Saturday, August 23, 2014

Traveling and stationery

Thanks to my fellowship, I more chances now to travel than before, though most of the time, I do not have choice of where I am going.  This past June, I attended my very first library conference in Las Vegas.  It is probably the last place I would associate with libraries in general, but it turned out to be better than my original assumption, mostly due to good company and dreamy dessert.

The traveling kit for this trip was different from the past, mainly because I had anticipated that I would be ambulating between hotel and convention center, as well as within convention center, I must make sure that the load was comfortable enough to carry out in my messenger bag.  Given the main focus of this trip was the conference itself, I packed based on the assumption that I would not have much time playing with stationery in general, but I should have all the essentials for note-taking and possible calligraphy practice.  Based on the above consideration, I had selected the following:



Yes, an old-fashioned planner despite the fact that ALA (American Library Association, the organization that hosted the conference) had an app for every platform.  I used it to plot out obligatory events as well as the ones that attracted my attention.
  • Midori Traveler's Notebook
I have attended several panels and anticipated some degree of note-taking.  Instead of carrying a traditional notebook for note-taking purpose, I chose Traveler's Notebook.  Given how thick it is, it provided a sturdier writing surface than conventional one.  One unexpected use of the notebook was for people I have met to put down their contact information to keep in touch.
  • Rhodia Rhodiarama in Iris
Call me a dreamer, but I had planned for down times toward the end of my day, distilling thoughts and wrapping my day up by practicing calligraphy.  Rhodiarama's portable size and high quality paper made it a great candidate for this task.  You wonder whether I actually did practice, yes, I did!
Instead of bring a quill and a portable inkwell, I defaulted to Pilot Falcon for its flex nib.  Plus, in case panels were extremely dry, it would be able entertain myself without dousing off.
  • Pilot Vanishing Point
This is one of the two fountain pens I had brought with me.  It was chosen because it was retractable. Instead of unscrewing the cap, I could simply click on the knocker and write.  No chance for me to lose a cap.

  • Uni-Ball Signo DX
Though fountain pens are preferred, I always bring a gel pen for "just-in-case" situation.  Especially when you were in a hurry (i.e. using express check out at the hotel), gel pens can be the unsung heroes.  


Besides picking out a working travel kit, I also had an unexpected stationery gain while at the conference.  My friend and I discovered a booth for Library Fair and Forum hosted in Yokohama, Japan.  While she was chatting with the representative, my sight meandered and settled on one of the take-away goodies:  a letter pad with flower motif from the scroll of The Tale of Genji.  The other representative had noticed that my sight was fixated to notepad and asked whether I have any questions.  I asked whether the notepad was fashioned after the flower motif from the famed novel.  The representative first looked at me puzzled, then exclaimed, "you know about The Tale of Genji?  Then you should really take a notepad with you."  At that moment I felt for once nerdiness worked to my advantage.  :)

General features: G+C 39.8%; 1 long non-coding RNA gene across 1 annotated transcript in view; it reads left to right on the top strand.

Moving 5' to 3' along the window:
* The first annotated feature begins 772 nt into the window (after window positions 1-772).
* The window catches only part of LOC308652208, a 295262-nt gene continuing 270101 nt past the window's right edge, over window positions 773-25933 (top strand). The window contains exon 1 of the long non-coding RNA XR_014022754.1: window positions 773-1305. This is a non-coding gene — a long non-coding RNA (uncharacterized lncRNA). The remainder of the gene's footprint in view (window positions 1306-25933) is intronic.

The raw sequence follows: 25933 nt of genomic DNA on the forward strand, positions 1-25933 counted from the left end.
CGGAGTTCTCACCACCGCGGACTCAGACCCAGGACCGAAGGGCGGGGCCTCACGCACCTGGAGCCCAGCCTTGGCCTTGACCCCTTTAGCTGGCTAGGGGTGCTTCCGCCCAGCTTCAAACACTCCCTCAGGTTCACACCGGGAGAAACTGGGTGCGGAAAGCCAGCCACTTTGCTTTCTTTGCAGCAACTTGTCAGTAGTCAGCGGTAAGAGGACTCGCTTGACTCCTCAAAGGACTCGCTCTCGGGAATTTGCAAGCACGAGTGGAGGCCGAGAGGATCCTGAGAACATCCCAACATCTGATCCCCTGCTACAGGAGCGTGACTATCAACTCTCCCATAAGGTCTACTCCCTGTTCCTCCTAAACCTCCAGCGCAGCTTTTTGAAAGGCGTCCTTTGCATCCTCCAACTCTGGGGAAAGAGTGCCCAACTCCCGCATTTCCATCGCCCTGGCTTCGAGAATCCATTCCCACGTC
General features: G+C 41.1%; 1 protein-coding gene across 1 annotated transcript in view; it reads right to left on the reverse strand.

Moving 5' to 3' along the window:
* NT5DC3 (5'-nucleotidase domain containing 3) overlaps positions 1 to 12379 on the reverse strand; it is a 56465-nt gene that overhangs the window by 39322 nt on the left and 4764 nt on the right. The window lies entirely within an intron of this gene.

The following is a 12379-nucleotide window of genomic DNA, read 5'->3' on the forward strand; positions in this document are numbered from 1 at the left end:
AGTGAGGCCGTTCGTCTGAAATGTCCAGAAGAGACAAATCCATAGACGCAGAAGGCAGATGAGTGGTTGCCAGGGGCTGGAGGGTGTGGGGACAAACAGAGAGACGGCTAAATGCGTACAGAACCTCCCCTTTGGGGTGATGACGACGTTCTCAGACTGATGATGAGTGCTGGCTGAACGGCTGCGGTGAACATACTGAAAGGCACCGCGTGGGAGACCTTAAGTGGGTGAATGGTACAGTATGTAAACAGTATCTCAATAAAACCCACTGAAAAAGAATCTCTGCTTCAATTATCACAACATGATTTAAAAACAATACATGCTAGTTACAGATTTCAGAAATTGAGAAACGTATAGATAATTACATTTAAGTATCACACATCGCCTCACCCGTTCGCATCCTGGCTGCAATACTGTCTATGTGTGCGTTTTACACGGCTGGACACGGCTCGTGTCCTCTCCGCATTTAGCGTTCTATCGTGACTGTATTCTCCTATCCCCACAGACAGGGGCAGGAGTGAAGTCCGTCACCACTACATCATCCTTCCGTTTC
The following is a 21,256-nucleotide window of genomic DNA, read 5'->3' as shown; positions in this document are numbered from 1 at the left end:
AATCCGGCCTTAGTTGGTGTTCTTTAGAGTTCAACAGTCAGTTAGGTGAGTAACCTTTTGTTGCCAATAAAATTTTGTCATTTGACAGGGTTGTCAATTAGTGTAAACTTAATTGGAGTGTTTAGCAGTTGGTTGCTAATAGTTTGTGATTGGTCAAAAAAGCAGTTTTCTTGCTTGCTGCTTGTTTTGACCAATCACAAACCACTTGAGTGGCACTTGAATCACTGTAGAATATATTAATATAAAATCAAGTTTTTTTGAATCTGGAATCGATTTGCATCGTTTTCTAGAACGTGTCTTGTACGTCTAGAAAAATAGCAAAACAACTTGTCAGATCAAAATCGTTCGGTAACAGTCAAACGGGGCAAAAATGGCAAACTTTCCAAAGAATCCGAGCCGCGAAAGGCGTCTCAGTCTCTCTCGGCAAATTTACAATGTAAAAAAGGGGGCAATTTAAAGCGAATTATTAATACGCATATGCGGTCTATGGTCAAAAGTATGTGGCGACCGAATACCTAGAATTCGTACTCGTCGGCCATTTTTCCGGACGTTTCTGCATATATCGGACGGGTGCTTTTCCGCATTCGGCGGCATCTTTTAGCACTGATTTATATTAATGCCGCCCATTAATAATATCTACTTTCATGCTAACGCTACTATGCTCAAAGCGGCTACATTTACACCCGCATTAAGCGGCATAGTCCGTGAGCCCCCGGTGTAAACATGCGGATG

The letter pad turned out to be a sheer pleasure to use.  The paper is on a thicker and toothier side, but it takes all media that I have tested, including a metallic silver Faber-Castell PITT Artist Pen.  Even De Atramentis Magenta Purple plays well with the paper.



Design wise, the paper is simple yet exquisite.  There are 4 varieties:  maple leaves, morning glory,
bellflowers, and cherry blossom.  The ethos and name very much coincided with Pilot Iroshizuku's naming convention.





Have you ever find nice stationery at unexpected places?  

Monday, June 23, 2014

A Small Announcement

I hope everyone had a great weekend and is enjoying the exciting matches the World Cup has to offer.  To everyone who habitually writes to me, I am moving at the beginning of July to a slightly bigger apartment (definitely a cross the city blocks move, not a cross-continental one!).  Please e-mail me for my updated snail mail address.  If you already have a letter en route, fear not, I have submitted a change of address form so your letter will reach me during the transition.

Hopefully I can gather some time to write proper posts while packing for a short business trip and boxing the apartment!

Have a great week!

Monday, June 16, 2014

Sailor Colors of Four Seasons

Sailor fountain pen ink rank very high on my personal list, for the hues are saturated and can transform any scratchy nibs into fine buttery ones due to their lubrication.  However, no new addition was made to the Jentle ink line for quite some time, so you can imagine my ecstasy when Sailor announced the reissue of limited edition ink from the past, under the series Colors of Four Seasons.  Three colors from this series are purchased:  Nioi Sumire  (Sweet Violet), Shigure (Drizzle), and Tokiwa matsu (Tokiwa pine).

While I was making samples out of these ink, I could not help but to observe the similarities between ink from Color of Four Seasons and the soon-to-be-retired Jentle series.  Since I have Ultramarine from the previous series, I decided to do a quick color comparison.  

Nioi Ultramarine
Writing done by J. Herbin glass dip pen on Tomoe River paper

For the lack of better example for Sailor Epinard, I only found a message that I wrote to myself on the Hobonichi planner with that ink.  You can still see the similarities between the two.